2- I will say this; definitely not the Jesuits or the Christian schools. Schools can be overrated; a few good books and a lot of time to kill can do wonders, especially if they come in different laguanges. I've said enough, but I have a feeling you can relate.

R said...

In a way, Russia has still not found its way in post-USSR times. It has huge internal problems that either did not previously exist or were hidden beneath the surface. They have increased poverty, lower education and life expectancies and such issues as epidemic alcoholism and human trafficing to deal with. What I am trying to say is that Russia is ailing and has failed to find a way forward. As Jeha said in terms of foreign policy they are empire builders and always seem to play cynical games whereby they prop up certain regimes only to have a say in what goes and what doesnt. While the "Western political mind" may have moved from a post-soviet mentality to a post-September 11 mentality, I am not sure that the russians have albeit with decreased capabilities as a direct player... In any case, as Lebanese, we cannot afford to neglect them and we need to understand their relationship with Syria and Iran and to at least attempt allay Russian fears with regards to (M14) Lebanese intentions towards those two states and their regimes...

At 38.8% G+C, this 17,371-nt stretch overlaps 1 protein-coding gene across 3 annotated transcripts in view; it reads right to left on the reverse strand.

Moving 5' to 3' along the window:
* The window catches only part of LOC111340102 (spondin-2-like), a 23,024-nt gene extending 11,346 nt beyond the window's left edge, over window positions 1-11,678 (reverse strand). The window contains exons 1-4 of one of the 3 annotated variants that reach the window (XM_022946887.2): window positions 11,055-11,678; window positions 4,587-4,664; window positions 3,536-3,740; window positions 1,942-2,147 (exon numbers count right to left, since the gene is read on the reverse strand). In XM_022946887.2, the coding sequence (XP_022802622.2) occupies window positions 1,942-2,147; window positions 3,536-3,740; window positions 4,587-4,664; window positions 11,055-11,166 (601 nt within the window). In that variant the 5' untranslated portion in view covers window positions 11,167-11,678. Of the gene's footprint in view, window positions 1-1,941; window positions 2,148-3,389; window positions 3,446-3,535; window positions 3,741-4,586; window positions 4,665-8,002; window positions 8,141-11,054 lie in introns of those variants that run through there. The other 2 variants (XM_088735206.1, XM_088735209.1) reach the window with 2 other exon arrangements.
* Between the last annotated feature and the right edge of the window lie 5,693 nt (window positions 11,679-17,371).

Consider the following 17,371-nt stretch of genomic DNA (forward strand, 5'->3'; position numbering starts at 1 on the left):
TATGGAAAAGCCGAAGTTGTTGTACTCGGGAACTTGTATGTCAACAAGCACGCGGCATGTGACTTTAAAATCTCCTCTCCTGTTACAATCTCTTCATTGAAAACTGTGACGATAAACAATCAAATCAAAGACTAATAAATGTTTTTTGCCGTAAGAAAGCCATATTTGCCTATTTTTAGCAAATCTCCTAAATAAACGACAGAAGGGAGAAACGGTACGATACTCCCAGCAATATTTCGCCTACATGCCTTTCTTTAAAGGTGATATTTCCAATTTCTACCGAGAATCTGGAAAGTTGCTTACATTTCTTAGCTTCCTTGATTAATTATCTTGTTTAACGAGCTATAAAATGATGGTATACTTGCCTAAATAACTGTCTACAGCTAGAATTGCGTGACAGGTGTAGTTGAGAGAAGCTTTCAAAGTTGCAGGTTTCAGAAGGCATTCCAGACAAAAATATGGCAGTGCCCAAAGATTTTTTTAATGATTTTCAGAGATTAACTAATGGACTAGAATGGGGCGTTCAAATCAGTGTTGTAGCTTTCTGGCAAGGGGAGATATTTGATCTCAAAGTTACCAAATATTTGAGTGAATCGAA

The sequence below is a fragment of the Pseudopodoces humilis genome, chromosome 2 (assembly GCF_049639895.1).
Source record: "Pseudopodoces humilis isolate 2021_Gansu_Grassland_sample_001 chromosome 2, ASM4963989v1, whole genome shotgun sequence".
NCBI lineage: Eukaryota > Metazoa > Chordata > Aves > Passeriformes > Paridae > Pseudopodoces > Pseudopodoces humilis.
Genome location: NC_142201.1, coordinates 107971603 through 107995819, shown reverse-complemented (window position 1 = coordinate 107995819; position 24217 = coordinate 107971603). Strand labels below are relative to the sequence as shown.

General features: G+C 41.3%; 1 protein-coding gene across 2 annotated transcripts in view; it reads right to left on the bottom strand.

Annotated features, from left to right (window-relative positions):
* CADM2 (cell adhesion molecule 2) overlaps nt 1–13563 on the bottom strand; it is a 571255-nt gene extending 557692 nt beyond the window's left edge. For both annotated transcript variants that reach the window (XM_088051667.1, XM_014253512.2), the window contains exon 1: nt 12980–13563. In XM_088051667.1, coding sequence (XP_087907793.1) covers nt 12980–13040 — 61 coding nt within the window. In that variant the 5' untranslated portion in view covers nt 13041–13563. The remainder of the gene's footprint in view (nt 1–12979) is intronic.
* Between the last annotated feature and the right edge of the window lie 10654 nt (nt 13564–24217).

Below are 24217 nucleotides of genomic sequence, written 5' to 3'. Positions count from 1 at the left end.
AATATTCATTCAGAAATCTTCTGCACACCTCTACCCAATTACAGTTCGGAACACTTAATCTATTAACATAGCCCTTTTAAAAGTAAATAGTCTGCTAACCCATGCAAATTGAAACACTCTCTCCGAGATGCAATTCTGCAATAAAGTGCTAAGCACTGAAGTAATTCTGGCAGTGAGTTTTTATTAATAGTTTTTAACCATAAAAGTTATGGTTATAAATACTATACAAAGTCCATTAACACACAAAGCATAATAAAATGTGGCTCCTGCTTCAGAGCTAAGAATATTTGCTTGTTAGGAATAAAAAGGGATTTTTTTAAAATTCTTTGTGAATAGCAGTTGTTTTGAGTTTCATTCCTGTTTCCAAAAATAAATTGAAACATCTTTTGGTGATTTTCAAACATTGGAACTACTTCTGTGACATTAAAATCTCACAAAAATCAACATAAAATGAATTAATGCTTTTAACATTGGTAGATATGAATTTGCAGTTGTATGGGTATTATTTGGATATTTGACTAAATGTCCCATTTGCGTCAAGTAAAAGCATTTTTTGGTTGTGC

Roman Kalik said...

Russia is still an empire-builder. One needs but to closely examine how it undermines every ex-Soviet country it borders with, if said country doesn't ally itself with Russia to the point of vassalage.

It's extremely sad, to tell you the truth. The old 'provinces' were always pacified in the Soviet days, and all they managed to achieve, all they managed to build while the Bear was licking its wounds, all this the Bear still covets...

Amir in Tel Aviv said...

With $11,041 GDP per capita (2005), you can have Imperial fantasies, but you need more than that to achieve it.
As a Jew, I have no sympathy for Russia. My mother (born in Poland) says that Russians do not shiver when they see blood.